Music for Screens: Summer 2012
Starting next month, Boston-based Berklee (which has long offered a major in film music) will also offer a master’s degree in scoring for film (and TV and videogames) at its new campus in Valencia.
Twenty students from 17 countries have been selected for the first class, according to program director Andy Hill. Five are women, an unusually high percentage for these kinds of programs.
They will undertake “four semesters worth of material condensed into two and a half very intense semesters,” he says. Their final half-semester will take place in L.A., recording their music, taking master classes from industry pros and meeting with composer agents.
“My hope,” says Hill, “is to use the good reputation of Berklee to build a kind of back bench (of composers) for Hollywood and for the global film industry. Five years from now, filmmakers will look to this place as a source of talent.”
Hill comes to Berklee-Valencia from Columbia College in Chicago, where he ran the graduate program in film scoring. Prior to that he was VP of music production at Walt Disney Pictures for a decade, working on films including “The Lion King” and “Beauty and the Beast.”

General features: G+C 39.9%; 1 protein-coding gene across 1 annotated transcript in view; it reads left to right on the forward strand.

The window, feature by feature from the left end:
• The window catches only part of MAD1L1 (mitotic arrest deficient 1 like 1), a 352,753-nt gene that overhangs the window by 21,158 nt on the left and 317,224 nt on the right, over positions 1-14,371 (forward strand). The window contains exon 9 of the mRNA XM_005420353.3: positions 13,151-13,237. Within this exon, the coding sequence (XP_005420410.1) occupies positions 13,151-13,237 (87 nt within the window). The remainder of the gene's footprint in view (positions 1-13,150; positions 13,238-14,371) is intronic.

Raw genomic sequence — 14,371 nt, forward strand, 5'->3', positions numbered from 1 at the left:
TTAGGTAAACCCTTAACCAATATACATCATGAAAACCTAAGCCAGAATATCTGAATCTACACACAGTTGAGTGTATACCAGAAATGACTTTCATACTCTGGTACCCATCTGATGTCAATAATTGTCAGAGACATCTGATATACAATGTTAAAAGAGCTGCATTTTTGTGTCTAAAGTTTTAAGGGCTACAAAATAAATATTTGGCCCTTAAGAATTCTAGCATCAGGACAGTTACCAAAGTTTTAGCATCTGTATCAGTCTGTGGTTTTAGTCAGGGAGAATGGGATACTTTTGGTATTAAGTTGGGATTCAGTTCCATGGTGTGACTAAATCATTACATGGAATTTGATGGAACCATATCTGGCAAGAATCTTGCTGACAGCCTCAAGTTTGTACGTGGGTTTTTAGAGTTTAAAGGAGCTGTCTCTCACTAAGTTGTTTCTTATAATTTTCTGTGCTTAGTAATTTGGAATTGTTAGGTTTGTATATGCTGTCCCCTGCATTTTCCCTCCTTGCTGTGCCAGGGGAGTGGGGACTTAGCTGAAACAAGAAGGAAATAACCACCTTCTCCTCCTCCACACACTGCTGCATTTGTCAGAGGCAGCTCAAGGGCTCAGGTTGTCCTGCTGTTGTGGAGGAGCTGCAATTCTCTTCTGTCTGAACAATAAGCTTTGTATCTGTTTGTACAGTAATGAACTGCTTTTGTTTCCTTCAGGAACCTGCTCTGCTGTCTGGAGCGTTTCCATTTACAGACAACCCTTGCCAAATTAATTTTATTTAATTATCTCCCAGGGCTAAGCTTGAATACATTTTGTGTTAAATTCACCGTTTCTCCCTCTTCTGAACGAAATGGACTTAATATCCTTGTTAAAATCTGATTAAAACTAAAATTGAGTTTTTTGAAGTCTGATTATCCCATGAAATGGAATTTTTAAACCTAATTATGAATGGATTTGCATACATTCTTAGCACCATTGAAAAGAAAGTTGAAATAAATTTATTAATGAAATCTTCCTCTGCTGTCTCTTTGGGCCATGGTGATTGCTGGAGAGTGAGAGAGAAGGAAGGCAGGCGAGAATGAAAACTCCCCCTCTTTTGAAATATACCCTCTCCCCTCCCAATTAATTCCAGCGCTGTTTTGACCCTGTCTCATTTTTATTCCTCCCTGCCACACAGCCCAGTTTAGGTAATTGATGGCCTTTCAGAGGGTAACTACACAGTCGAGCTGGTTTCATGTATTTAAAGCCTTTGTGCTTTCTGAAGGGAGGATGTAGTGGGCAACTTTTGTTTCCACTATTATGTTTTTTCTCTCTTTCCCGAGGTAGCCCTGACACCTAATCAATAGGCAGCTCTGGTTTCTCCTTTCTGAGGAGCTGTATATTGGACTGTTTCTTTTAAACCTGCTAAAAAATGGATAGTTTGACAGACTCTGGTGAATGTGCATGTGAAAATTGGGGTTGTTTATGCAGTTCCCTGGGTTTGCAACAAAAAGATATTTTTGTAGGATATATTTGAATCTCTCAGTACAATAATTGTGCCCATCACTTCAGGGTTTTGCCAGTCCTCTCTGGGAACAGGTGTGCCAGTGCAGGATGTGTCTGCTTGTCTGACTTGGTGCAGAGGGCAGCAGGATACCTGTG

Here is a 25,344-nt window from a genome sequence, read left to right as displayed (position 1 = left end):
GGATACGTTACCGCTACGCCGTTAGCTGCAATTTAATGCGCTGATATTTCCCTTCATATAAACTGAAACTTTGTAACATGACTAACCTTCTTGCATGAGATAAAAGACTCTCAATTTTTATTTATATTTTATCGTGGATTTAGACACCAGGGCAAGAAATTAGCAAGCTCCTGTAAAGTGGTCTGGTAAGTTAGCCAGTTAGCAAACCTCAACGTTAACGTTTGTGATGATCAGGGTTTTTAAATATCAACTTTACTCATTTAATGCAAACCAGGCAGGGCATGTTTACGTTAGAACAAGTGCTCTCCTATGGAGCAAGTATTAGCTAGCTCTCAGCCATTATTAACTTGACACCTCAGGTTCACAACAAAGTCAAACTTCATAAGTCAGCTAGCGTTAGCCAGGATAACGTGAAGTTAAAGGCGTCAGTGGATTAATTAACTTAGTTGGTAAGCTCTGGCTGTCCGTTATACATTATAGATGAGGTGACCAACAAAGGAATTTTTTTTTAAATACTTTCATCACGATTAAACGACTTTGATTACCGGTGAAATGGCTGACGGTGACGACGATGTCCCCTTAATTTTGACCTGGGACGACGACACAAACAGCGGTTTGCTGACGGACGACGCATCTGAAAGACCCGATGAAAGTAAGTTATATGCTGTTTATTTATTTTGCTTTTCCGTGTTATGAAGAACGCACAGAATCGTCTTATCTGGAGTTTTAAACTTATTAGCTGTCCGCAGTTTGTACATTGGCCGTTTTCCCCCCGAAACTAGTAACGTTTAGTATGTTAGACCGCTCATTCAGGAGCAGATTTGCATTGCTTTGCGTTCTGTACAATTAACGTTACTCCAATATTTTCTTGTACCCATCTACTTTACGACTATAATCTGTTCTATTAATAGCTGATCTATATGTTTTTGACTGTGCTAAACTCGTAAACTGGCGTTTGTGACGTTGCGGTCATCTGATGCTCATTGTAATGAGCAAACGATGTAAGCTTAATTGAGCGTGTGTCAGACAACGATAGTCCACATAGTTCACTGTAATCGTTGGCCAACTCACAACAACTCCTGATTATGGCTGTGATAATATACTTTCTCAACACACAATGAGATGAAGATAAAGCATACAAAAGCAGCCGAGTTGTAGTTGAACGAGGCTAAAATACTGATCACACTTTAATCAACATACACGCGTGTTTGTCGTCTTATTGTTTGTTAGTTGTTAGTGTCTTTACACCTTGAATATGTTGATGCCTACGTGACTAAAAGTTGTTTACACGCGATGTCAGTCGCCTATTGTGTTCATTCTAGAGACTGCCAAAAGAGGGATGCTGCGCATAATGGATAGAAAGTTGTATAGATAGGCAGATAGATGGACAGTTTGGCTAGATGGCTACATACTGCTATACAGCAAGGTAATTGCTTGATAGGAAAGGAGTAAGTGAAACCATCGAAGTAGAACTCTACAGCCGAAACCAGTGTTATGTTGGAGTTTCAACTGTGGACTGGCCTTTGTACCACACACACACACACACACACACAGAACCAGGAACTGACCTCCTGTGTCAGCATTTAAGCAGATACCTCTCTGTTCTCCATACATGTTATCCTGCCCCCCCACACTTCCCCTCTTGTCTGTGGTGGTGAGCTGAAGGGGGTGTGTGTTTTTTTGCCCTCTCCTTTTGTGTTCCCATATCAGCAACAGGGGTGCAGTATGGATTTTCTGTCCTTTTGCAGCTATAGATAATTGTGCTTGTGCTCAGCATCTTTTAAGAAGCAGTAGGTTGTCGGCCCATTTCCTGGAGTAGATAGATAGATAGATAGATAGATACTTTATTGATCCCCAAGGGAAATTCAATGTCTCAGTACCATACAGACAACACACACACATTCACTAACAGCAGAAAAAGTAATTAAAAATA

“We have one of the highest-quality recording studios in all of Europe,” notes academic dean Brian Cole, including a Euphonix System 5 mixing console and room for about 30 musicians. While students will compose using computer software, they will be able to overdub with live brass, woodwind and string players.
“There’s a renaissance of classic film scoring taking place in Spain,” Hill says, citing currently hot composers Alberto Iglesias, Javier Navarrete, Roque Banos and Alejandro Amenabar. Iglesias has lent his name to a scholarship for the program and Navarrete will be conducting master classes in Valencia.
The campus is located in the Palau de les Arts Reina Sofia, part of the modern City of Arts and Sciences that is located just steps away from some of Valencia’s ancient historical streets and buildings.
“It’s a global industry now,” adds Cole. “Composers can work from anywhere. Here in Valencia, there’s an opportunity to study with composers, producers, guest artists in an environment that is pretty inspirational. It’s an incubator for these young professionals. Partnering with teacher-mentors, they will leave here being part of the industry.”
Valencia, the third largest city in Spain, is famous for its medieval churches, art museums and busy port. And soon, Berklee College of Music execs hope, for its new film scoring program headed by an American industry vet.